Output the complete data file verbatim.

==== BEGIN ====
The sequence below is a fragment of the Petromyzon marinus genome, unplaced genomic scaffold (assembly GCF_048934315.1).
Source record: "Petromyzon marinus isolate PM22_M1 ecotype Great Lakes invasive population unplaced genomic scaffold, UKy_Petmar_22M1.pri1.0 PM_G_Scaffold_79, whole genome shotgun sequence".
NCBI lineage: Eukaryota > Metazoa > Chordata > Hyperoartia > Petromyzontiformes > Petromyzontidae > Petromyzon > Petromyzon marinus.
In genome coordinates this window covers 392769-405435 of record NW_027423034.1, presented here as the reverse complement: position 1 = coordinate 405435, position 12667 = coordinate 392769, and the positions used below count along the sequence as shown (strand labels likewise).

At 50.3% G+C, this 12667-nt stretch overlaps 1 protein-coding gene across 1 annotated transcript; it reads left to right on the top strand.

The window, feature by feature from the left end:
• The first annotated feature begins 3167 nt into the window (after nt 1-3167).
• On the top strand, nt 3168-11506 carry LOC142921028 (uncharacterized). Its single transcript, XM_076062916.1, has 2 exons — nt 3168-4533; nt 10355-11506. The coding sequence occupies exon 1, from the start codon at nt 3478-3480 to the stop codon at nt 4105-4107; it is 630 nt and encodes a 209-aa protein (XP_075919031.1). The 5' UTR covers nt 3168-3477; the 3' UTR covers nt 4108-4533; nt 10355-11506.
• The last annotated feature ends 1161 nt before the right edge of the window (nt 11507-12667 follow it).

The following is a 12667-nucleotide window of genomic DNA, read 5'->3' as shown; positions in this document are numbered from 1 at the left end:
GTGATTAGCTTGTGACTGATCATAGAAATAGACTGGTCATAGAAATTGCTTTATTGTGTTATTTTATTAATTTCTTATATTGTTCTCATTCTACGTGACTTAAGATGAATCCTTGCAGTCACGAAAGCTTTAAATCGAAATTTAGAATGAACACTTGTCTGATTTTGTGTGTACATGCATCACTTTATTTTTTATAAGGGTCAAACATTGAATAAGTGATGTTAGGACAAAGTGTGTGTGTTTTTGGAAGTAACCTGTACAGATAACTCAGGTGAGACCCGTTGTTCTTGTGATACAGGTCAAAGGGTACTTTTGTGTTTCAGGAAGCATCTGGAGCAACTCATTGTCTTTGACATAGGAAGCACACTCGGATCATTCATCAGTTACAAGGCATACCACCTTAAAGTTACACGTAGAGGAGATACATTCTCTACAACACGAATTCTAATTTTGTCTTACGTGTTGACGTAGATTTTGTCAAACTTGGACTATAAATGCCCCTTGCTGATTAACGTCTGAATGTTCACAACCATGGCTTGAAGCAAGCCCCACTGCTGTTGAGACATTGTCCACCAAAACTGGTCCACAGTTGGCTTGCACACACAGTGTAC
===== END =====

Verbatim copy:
The sequence below is a fragment of the Petromyzon marinus genome, unplaced genomic scaffold (assembly GCF_048934315.1).
Source record: "Petromyzon marinus isolate PM22_M1 ecotype Great Lakes invasive population unplaced genomic scaffold, UKy_Petmar_22M1.pri1.0 PM_G_Scaffold_79, whole genome shotgun sequence".
NCBI lineage: Eukaryota > Metazoa > Chordata > Hyperoartia > Petromyzontiformes > Petromyzontidae > Petromyzon > Petromyzon marinus.
In genome coordinates this window covers 392769-405435 of record NW_027423034.1, presented here as the reverse complement: position 1 = coordinate 405435, position 12667 = coordinate 392769, and the positions used below count along the sequence as shown (strand labels likewise).

At 50.3% G+C, this 12667-nt stretch overlaps 1 protein-coding gene across 1 annotated transcript; it reads left to right on the top strand.

The window, feature by feature from the left end:
• The first annotated feature begins 3167 nt into the window (after nt 1-3167).
• On the top strand, nt 3168-11506 carry LOC142921028 (uncharacterized). Its single transcript, XM_076062916.1, has 2 exons — nt 3168-4533; nt 10355-11506. The coding sequence occupies exon 1, from the start codon at nt 3478-3480 to the stop codon at nt 4105-4107; it is 630 nt and encodes a 209-aa protein (XP_075919031.1). The 5' UTR covers nt 3168-3477; the 3' UTR covers nt 4108-4533; nt 10355-11506.
• The last annotated feature ends 1161 nt before the right edge of the window (nt 11507-12667 follow it).

The following is a 12667-nucleotide window of genomic DNA, read 5'->3' as shown; positions in this document are numbered from 1 at the left end:
GTGATTAGCTTGTGACTGATCATAGAAATAGACTGGTCATAGAAATTGCTTTATTGTGTTATTTTATTAATTTCTTATATTGTTCTCATTCTACGTGACTTAAGATGAATCCTTGCAGTCACGAAAGCTTTAAATCGAAATTTAGAATGAACACTTGTCTGATTTTGTGTGTACATGCATCACTTTATTTTTTATAAGGGTCAAACATTGAATAAGTGATGTTAGGACAAAGTGTGTGTGTTTTTGGAAGTAACCTGTACAGATAACTCAGGTGAGACCCGTTGTTCTTGTGATACAGGTCAAAGGGTACTTTTGTGTTTCAGGAAGCATCTGGAGCAACTCATTGTCTTTGACATAGGAAGCACACTCGGATCATTCATCAGTTACAAGGCATACCACCTTAAAGTTACACGTAGAGGAGATACATTCTCTACAACACGAATTCTAATTTTGTCTTACGTGTTGACGTAGATTTTGTCAAACTTGGACTATAAATGCCCCTTGCTGATTAACGTCTGAATGTTCACAACCATGGCTTGAAGCAAGCCCCACTGCTGTTGAGACATTGTCCACCAAAACTGGTCCACAGTTGGCTTGCACACACAGTGTAC